My results obtained from my second regression using Return on Invested Capital as a measure of performance are consistent with that achieved when regressing Return on Assets. Return on Invested Capital is also negatively correlated (-1.448) with board size, this is significant at the 1% level. Return on Invested Capital is positively correlated (1.077) with the number of independent directors; this is significant at the 5% level.
The R2 value, which indicates the explanatory power of the independent variables, is 0.241 and 0.142 respectively. This means that 24.1% of the variation in ROA is explained by the variation in the independent variables, while 14.2% of the variation in ROIC is explained by the variation in the independent variables. A higher R2 value would have been preferred in both regressions; as such low R2 values may indicate that the variables used in the regression may have been insignificant, or it may be an indication that there may have been an important variable omitted from the regression.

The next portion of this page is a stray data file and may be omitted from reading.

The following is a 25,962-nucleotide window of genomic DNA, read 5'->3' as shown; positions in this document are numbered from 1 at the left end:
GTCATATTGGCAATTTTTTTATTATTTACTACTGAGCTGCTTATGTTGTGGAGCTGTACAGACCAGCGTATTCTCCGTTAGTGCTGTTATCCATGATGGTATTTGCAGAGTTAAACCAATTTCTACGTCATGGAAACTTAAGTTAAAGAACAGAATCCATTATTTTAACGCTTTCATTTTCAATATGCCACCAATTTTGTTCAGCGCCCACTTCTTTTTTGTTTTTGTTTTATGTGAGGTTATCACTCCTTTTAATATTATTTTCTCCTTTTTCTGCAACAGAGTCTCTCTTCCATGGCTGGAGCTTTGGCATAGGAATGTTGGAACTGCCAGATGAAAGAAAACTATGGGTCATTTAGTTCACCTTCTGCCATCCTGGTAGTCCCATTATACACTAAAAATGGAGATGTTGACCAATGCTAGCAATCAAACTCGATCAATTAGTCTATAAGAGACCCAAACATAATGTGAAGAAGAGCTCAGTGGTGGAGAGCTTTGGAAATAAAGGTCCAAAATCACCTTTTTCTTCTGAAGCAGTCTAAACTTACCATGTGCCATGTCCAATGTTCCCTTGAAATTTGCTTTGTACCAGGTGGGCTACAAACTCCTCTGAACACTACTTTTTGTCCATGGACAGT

Overall, I can see that results from both regressions ran shows that board size has a consistent significantly negative relationship with both Return on Assets and Return on Invested Capital. These findings therefore would suggest that I cannot accept hypothesis 1: A large board of directors improves corporate financial performance’. There also proves to be consistency with results obtained for the number of independent directors and corporate financial performance. Both regressions show positive significant relationships between the number of independent directors and corporate financial performance; which means that I can accept hypothesis 2. As previously mentioned, hypothesis 3 could not be tested for the UK as none of the sample I used for the UK employed CEO duality.